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Intel outlines PRAM production plan

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Intel could begin punching out Flash-busting phase-change memory chips by the end of the year, the processor giant has announced. Its customers could get sample 128Mb chips as early as Q1 2008, it added.

Phase-change memory uses a material called chalcogenide glass to record data. Applying heat to the substance causes it to move between a crystalline state and an amorphous state. Since each state has very different electronic characteristics, they can be used to represent binary data that can be read electronically.

Crucially, once the chalcogenide's state has been changed, it stays that way, so the data isn't lost when the power's cut. Phase-change also has the potential to operate as quickly as regular RAM does, allowing it to replace not only Flash but also DRAM.

The idea isn't knew - discussions about the use of phase-change memory go back to the 1960s - but only recently have such devices become practical to make. Intel is working on the technology in partnership with STMicroelectronics, and showed off its 128Mb chip in September 2006. Around the same time, Samsung demo'd a proof-of-concept 512Mb part.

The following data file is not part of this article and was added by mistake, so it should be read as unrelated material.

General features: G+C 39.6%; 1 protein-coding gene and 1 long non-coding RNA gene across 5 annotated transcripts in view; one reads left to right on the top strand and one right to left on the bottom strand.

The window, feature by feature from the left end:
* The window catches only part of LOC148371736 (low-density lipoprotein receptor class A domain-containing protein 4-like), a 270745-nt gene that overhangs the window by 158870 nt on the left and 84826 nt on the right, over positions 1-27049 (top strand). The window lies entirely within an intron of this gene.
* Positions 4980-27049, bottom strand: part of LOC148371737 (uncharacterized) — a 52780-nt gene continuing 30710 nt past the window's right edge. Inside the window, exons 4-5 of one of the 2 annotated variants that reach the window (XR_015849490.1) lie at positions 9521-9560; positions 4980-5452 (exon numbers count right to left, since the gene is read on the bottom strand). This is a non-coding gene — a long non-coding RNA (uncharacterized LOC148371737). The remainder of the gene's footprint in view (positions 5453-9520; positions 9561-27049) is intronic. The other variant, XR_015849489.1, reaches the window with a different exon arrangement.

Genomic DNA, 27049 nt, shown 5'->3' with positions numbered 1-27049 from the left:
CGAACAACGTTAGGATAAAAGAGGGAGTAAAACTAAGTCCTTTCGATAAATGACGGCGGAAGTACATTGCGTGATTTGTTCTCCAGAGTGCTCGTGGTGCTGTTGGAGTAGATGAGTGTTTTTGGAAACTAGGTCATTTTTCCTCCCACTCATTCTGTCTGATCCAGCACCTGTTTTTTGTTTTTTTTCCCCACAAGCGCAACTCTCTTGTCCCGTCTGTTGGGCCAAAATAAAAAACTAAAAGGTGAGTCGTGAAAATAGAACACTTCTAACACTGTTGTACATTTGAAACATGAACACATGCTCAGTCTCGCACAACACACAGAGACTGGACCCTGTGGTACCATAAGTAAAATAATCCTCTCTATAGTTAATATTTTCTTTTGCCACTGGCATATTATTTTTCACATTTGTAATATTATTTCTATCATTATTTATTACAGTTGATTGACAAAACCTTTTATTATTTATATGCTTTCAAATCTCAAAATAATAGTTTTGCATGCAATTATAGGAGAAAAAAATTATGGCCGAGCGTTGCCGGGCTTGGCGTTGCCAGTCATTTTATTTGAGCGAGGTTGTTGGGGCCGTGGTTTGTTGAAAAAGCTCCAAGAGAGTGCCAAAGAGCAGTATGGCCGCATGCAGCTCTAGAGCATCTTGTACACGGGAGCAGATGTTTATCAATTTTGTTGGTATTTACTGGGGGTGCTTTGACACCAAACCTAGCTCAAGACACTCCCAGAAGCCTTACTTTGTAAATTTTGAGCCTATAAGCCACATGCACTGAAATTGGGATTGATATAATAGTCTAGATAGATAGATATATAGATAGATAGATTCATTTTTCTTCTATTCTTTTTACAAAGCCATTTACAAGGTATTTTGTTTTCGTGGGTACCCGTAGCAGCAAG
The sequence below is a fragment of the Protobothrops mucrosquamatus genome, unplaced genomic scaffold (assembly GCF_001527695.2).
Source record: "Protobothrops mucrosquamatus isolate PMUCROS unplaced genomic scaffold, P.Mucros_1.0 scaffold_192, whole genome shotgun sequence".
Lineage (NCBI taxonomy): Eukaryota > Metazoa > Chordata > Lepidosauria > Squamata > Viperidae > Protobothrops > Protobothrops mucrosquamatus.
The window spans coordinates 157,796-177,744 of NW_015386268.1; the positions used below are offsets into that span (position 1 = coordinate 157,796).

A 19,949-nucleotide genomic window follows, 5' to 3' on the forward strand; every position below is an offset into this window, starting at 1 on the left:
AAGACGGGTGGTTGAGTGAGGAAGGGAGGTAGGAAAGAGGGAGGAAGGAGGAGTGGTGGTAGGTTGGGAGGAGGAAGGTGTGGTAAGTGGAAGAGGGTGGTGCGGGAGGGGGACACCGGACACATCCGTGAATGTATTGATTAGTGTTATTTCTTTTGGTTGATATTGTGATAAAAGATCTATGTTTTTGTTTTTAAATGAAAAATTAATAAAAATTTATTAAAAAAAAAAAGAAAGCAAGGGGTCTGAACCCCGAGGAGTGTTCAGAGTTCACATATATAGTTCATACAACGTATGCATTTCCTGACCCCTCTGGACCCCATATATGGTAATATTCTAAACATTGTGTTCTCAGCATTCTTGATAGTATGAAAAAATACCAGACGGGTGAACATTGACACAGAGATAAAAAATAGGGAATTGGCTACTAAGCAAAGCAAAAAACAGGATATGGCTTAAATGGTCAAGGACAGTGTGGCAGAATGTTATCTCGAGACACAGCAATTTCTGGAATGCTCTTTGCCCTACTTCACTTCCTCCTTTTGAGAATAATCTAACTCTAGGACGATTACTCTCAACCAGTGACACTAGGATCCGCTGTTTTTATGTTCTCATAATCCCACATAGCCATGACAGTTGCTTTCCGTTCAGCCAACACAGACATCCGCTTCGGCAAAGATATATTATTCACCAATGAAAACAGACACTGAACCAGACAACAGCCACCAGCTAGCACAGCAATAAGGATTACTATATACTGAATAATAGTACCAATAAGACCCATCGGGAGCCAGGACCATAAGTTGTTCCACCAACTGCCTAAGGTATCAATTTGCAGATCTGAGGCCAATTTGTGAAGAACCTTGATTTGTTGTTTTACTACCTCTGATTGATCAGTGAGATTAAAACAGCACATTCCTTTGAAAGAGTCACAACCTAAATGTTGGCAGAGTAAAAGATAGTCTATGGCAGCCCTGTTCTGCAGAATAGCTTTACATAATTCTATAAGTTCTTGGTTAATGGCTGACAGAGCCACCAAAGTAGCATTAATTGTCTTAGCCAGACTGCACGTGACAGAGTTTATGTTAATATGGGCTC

Many other semiconductor makers are also working on the technology, which is seen as a possible successor to today's Flash chips. Phase-change memory has the potential to achieve much greater storage densities - the volume of data that can be stored on a single chip - than Flash.

Speaking at an analysts conference this week, Ed Doller, CTO of Intel's Flash memory group, said the company's chip had already demonstrated a lifespan of 100m read-write cycles - a thousand times greater than Flash memory - and a data-retention time of ten years.

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